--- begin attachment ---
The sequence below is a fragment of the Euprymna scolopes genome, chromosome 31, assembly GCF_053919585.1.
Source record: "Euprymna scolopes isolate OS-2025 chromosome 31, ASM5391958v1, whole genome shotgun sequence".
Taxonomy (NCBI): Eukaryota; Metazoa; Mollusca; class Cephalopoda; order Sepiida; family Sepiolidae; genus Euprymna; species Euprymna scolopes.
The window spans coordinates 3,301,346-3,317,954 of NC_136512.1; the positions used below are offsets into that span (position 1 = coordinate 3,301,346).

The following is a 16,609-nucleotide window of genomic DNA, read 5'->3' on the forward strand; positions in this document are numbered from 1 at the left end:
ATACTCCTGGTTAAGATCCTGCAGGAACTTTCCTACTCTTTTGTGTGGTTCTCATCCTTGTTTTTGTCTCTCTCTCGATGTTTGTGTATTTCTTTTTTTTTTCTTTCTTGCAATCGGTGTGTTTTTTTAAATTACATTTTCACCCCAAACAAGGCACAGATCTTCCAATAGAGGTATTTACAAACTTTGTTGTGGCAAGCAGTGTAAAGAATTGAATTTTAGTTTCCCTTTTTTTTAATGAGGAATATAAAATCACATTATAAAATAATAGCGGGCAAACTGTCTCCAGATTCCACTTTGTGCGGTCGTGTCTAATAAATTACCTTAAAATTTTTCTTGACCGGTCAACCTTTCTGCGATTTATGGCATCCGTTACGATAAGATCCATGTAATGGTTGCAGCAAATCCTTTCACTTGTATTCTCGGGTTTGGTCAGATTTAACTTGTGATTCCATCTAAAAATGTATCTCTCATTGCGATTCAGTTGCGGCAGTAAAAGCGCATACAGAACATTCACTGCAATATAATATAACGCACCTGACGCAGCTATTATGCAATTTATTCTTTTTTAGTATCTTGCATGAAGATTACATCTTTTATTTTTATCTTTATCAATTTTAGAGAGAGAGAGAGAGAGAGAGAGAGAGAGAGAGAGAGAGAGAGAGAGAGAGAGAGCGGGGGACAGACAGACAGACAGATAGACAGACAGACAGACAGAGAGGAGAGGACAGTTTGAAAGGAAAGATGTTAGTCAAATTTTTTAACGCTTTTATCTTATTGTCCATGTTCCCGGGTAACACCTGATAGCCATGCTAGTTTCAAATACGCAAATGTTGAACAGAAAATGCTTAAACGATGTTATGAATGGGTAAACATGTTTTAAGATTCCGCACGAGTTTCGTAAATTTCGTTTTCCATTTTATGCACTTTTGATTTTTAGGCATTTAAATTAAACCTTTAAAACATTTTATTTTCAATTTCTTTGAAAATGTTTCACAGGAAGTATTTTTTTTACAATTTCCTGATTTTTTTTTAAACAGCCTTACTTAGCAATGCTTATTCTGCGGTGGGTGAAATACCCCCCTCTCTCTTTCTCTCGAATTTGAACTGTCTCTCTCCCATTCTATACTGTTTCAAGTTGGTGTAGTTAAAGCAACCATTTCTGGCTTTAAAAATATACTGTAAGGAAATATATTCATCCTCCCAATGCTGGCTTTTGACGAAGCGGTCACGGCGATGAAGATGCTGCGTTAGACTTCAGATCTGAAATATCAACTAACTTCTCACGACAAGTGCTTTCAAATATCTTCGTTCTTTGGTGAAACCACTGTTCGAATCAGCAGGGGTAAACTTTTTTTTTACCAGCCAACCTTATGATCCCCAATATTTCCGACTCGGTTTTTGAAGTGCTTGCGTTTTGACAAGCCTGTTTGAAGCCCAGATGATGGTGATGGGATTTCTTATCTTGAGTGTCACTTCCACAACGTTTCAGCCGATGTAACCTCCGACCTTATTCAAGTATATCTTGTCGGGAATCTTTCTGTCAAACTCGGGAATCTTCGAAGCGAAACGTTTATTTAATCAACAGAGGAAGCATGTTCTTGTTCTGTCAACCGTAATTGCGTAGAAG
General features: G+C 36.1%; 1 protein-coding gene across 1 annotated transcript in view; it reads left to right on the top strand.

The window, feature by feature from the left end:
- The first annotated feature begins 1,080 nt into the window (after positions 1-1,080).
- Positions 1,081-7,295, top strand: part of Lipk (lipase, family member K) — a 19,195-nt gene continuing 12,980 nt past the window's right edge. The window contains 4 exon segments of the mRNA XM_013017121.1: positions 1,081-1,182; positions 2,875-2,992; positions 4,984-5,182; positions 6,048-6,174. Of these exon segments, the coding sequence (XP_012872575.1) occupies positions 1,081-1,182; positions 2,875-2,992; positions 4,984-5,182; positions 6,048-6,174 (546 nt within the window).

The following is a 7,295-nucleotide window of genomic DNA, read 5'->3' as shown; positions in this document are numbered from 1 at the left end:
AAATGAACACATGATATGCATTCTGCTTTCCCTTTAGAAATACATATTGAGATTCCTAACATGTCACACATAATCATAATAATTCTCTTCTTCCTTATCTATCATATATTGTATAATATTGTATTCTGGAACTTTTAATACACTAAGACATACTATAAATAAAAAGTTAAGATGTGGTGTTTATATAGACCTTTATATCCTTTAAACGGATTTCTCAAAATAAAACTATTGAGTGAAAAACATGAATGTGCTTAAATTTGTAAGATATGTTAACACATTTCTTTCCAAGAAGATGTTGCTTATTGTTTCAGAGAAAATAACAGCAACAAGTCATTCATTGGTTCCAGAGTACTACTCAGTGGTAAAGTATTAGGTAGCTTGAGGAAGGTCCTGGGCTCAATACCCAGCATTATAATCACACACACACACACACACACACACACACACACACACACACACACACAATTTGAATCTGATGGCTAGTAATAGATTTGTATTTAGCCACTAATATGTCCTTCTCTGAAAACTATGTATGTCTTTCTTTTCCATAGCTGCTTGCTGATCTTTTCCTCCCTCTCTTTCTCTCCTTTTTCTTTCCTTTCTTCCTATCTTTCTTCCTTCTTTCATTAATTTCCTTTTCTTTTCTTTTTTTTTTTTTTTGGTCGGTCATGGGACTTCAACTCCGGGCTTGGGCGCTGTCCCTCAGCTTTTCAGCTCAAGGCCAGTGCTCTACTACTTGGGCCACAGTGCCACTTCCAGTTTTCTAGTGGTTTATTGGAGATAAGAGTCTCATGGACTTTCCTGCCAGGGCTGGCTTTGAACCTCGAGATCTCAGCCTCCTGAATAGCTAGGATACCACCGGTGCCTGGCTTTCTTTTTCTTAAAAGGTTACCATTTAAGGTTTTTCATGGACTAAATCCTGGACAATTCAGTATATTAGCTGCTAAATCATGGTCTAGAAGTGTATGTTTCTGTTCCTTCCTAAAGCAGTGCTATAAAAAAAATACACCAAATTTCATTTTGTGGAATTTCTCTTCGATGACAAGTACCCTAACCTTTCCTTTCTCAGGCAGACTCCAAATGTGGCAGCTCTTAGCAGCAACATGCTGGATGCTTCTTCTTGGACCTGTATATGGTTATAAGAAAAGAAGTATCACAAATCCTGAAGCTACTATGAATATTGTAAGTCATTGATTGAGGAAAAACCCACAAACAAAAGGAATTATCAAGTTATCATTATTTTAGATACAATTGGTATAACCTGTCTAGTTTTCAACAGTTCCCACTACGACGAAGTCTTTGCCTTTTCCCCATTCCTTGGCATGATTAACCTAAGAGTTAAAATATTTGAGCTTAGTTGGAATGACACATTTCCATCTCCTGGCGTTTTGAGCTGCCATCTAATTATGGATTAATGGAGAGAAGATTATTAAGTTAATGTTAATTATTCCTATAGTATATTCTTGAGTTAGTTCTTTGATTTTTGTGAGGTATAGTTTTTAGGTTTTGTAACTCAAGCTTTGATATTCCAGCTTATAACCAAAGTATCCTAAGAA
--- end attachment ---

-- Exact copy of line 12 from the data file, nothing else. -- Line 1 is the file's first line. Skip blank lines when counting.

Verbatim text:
AAATGAACACATGATATGCATTCTGCTTTCCCTTTAGAAATACATATTGAGATTCCTAACATGTCACACATAATCATAATAATTCTCTTCTTCCTTATCTATCATATATTGTATAATATTGTATTCTGGAACTTTTAATACACTAAGACATACTATAAATAAAAAGTTAAGATGTGGTGTTTATATAGACCTTTATATCCTTTAAACGGATTTCTCAAAATAAAACTATTGAGTGAAAAACATGAATGTGCTTAAATTTGTAAGATATGTTAACACATTTCTTTCCAAGAAGATGTTGCTTATTGTTTCAGAGAAAATAACAGCAACAAGTCATTCATTGGTTCCAGAGTACTACTCAGTGGTAAAGTATTAGGTAGCTTGAGGAAGGTCCTGGGCTCAATACCCAGCATTATAATCACACACACACACACACACACACACACACACACACACACACACACACAATTTGAATCTGATGGCTAGTAATAGATTTGTATTTAGCCACTAATATGTCCTTCTCTGAAAACTATGTATGTCTTTCTTTTCCATAGCTGCTTGCTGATCTTTTCCTCCCTCTCTTTCTCTCCTTTTTCTTTCCTTTCTTCCTATCTTTCTTCCTTCTTTCATTAATTTCCTTTTCTTTTCTTTTTTTTTTTTTTTGGTCGGTCATGGGACTTCAACTCCGGGCTTGGGCGCTGTCCCTCAGCTTTTCAGCTCAAGGCCAGTGCTCTACTACTTGGGCCACAGTGCCACTTCCAGTTTTCTAGTGGTTTATTGGAGATAAGAGTCTCATGGACTTTCCTGCCAGGGCTGGCTTTGAACCTCGAGATCTCAGCCTCCTGAATAGCTAGGATACCACCGGTGCCTGGCTTTCTTTTTCTTAAAAGGTTACCATTTAAGGTTTTTCATGGACTAAATCCTGGACAATTCAGTATATTAGCTGCTAAATCATGGTCTAGAAGTGTATGTTTCTGTTCCTTCCTAAAGCAGTGCTATAAAAAAAATACACCAAATTTCATTTTGTGGAATTTCTCTTCGATGACAAGTACCCTAACCTTTCCTTTCTCAGGCAGACTCCAAATGTGGCAGCTCTTAGCAGCAACATGCTGGATGCTTCTTCTTGGACCTGTATATGGTTATAAGAAAAGAAGTATCACAAATCCTGAAGCTACTATGAATATTGTAAGTCATTGATTGAGGAAAAACCCACAAACAAAAGGAATTATCAAGTTATCATTATTTTAGATACAATTGGTATAACCTGTCTAGTTTTCAACAGTTCCCACTACGACGAAGTCTTTGCCTTTTCCCCATTCCTTGGCATGATTAACCTAAGAGTTAAAATATTTGAGCTTAGTTGGAATGACACATTTCCATCTCCTGGCGTTTTGAGCTGCCATCTAATTATGGATTAATGGAGAGAAGATTATTAAGTTAATGTTAATTATTCCTATAGTATATTCTTGAGTTAGTTCTTTGATTTTTGTGAGGTATAGTTTTTAGGTTTTGTAACTCAAGCTTTGATATTCCAGCTTATAACCAAAGTATCCTAAGAA